Cash Penalty Regime under CSDR

The cash penalty regime under CSDR came into force from 1 February 2022. Cash penalties will be imposed by the CSD on the participant within the CSD responsible for settlement fail. Where the settlement fail is not due to the fault of the participant, it may seek to pass on such cash penalties to other entities in the settlement chain.

Fund management companies should engage with relevant stakeholders to establish whether cash penalties may be borne by the fund and if so agree on a framework on how cash penalties will be allocated.

The Scope of the Settlement Discipline Regime

The Settlement Discipline Regime (SDR) introduces new rules for cash penalties and buy-ins. Its scope is extraterritorial since all market participants, regardless of domicile, are impacted when trading and settling securities issued and held in EEA CSDs.

Securities trades that fail to settle on an EEA CSD will be subject to a penalty charged by the EEA CSD. If the trade is unmatched, the trade will be subject to a "late matching penalty" imposed on the participant that fails to submit matching instructions. If the trade fails to settle due to missing security or cash payment, the trade will be subject to a "late settlement penalty".

Adapting to the CSDR Settlement Discipline Regime

As the CSDR Settlement Discipline Regime (SDR) came into force on 1 February 2022, it is important that asset owners and managers are aware of and compliant with this regulation. Businesses must ensure that their management of settlement instructions includes all the information required by the CSDs, notably the implementation of reporting for the new penalty and buy-in regime requirements.


How are CSDR Penalties Calculated?

The calculation of CSDR penalties varies based on the type of penalty:
  • Cash Penalties: These are usually calculated based on the value of the failed transaction and the duration of the fail.
    Buy-ins: The cost is determined by the price difference between the original transaction price and the buy-in execution price, plus any additional costs related to executing the buy-in.
  • Are There Any Exemptions to CSDR Penalties?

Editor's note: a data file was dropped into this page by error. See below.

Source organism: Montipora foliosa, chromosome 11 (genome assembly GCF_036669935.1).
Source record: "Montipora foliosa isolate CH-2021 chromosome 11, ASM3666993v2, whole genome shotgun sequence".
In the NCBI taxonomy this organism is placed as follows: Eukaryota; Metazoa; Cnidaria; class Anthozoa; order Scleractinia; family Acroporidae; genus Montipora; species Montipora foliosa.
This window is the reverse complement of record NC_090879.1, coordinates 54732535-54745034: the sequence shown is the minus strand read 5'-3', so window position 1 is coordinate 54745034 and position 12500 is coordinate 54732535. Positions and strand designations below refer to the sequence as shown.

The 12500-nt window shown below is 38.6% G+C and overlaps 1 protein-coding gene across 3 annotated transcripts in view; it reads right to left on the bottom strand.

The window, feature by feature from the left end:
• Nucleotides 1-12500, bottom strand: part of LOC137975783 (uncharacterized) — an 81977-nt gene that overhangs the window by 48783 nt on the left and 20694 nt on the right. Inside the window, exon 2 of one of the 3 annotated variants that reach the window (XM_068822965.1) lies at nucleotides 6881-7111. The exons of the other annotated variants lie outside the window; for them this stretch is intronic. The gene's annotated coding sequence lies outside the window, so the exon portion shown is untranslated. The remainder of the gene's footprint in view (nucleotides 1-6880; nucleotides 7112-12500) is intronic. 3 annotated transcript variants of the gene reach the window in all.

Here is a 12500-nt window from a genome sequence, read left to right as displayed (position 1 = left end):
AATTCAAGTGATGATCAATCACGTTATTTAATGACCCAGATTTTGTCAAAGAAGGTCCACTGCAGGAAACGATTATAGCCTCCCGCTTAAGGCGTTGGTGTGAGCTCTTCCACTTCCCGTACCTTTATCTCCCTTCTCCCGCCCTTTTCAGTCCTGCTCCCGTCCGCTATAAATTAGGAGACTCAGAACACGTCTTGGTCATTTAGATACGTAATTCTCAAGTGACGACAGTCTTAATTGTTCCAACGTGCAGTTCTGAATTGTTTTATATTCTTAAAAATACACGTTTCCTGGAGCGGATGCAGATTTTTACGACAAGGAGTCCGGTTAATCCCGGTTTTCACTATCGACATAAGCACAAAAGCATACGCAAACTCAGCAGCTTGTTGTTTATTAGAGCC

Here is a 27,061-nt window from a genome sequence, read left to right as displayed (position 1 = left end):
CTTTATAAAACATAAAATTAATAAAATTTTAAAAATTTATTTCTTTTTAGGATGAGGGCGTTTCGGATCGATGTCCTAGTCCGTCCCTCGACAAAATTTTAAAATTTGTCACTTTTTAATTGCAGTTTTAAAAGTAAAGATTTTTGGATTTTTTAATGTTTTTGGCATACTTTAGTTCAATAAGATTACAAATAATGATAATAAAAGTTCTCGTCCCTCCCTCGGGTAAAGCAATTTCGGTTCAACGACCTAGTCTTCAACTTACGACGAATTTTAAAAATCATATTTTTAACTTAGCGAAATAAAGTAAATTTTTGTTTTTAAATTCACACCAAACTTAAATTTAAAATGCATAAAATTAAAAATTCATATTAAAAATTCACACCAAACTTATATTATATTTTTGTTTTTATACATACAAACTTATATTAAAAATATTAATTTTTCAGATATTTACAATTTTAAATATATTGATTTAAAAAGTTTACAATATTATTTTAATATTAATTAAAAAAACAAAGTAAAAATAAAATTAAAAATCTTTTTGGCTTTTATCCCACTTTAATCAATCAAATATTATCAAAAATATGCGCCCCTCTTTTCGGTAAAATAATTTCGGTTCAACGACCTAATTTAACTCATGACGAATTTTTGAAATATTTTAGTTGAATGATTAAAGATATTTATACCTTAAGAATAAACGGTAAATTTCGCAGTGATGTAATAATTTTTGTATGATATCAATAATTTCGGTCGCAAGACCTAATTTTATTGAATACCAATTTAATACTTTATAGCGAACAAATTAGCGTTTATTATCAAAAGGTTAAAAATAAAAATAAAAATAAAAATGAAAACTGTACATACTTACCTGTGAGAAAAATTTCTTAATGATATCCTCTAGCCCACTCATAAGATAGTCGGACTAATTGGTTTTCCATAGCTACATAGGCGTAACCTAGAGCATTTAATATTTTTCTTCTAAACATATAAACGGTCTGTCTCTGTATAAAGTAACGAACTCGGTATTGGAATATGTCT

Certain types of transactions or circumstances may be exempt from CSDR penalties. For example, specific types of securities or trades executed under certain conditions might be exempt. Market participants should consult the detailed regulations or seek legal advice to understand any applicable exemptions.

How Do CSDR Penalties Impact Market Practices?

The introduction of CSDR penalties has led to changes in market practices. Participants are now more diligent in their settlement processes, with increased focus on pre-matching trades and ensuring liquidity. There's also a greater use of automated systems to track and prevent potential settlement fails.

What Should Organizations Do to Comply with CSDR and Avoid Penalties?

To comply with CSDR and avoid penalties, organizations should:

  • Invest in technology that aids in accurate and timely trade processing.
  • Train staff on the importance of settlement efficiency and the consequences of fails.
  • Develop internal policies that prioritize settlement discipline.
  • Regularly review settlement reports to identify and address potential problem areas.


In conclusion, the Central Securities Depositories Regulation (CSDR) and its Settlement Discipline Regime (SDR) play a crucial role in enhancing the safety and efficiency of securities settlement and the settlement infrastructures within the European Union (EU). As the regime is now in effect, businesses worldwide must adapt their processes to comply with the new rules and avoid potential penalties.